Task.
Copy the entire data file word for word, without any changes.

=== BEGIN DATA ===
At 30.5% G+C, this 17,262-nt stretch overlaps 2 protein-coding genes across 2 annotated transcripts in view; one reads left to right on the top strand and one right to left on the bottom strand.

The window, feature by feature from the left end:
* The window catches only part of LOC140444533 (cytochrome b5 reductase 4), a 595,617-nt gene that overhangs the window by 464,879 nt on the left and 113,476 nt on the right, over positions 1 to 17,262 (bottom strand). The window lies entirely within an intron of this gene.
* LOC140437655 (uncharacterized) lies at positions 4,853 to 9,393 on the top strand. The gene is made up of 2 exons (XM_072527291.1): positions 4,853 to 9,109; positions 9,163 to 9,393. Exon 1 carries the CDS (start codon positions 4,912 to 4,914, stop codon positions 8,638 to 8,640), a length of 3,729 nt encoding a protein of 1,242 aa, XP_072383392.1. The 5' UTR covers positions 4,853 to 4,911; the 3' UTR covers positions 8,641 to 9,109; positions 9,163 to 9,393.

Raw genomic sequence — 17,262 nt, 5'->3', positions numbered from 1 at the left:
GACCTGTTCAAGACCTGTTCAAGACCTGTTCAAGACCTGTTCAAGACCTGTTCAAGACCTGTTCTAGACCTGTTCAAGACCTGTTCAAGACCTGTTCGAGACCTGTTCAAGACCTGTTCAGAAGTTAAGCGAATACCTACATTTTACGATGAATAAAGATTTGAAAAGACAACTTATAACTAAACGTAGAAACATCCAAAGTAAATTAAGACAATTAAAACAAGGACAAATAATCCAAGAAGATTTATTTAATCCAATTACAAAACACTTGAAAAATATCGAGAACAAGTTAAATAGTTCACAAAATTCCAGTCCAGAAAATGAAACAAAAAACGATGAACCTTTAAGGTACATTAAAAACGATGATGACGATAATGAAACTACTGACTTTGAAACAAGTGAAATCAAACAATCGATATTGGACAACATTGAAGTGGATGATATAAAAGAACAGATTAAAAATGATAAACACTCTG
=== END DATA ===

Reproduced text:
At 30.5% G+C, this 17,262-nt stretch overlaps 2 protein-coding genes across 2 annotated transcripts in view; one reads left to right on the top strand and one right to left on the bottom strand.

The window, feature by feature from the left end:
* The window catches only part of LOC140444533 (cytochrome b5 reductase 4), a 595,617-nt gene that overhangs the window by 464,879 nt on the left and 113,476 nt on the right, over positions 1 to 17,262 (bottom strand). The window lies entirely within an intron of this gene.
* LOC140437655 (uncharacterized) lies at positions 4,853 to 9,393 on the top strand. The gene is made up of 2 exons (XM_072527291.1): positions 4,853 to 9,109; positions 9,163 to 9,393. Exon 1 carries the CDS (start codon positions 4,912 to 4,914, stop codon positions 8,638 to 8,640), a length of 3,729 nt encoding a protein of 1,242 aa, XP_072383392.1. The 5' UTR covers positions 4,853 to 4,911; the 3' UTR covers positions 8,641 to 9,109; positions 9,163 to 9,393.

Raw genomic sequence — 17,262 nt, 5'->3', positions numbered from 1 at the left:
GACCTGTTCAAGACCTGTTCAAGACCTGTTCAAGACCTGTTCAAGACCTGTTCAAGACCTGTTCTAGACCTGTTCAAGACCTGTTCAAGACCTGTTCGAGACCTGTTCAAGACCTGTTCAGAAGTTAAGCGAATACCTACATTTTACGATGAATAAAGATTTGAAAAGACAACTTATAACTAAACGTAGAAACATCCAAAGTAAATTAAGACAATTAAAACAAGGACAAATAATCCAAGAAGATTTATTTAATCCAATTACAAAACACTTGAAAAATATCGAGAACAAGTTAAATAGTTCACAAAATTCCAGTCCAGAAAATGAAACAAAAAACGATGAACCTTTAAGGTACATTAAAAACGATGATGACGATAATGAAACTACTGACTTTGAAACAAGTGAAATCAAACAATCGATATTGGACAACATTGAAGTGGATGATATAAAAGAACAGATTAAAAATGATAAACACTCTG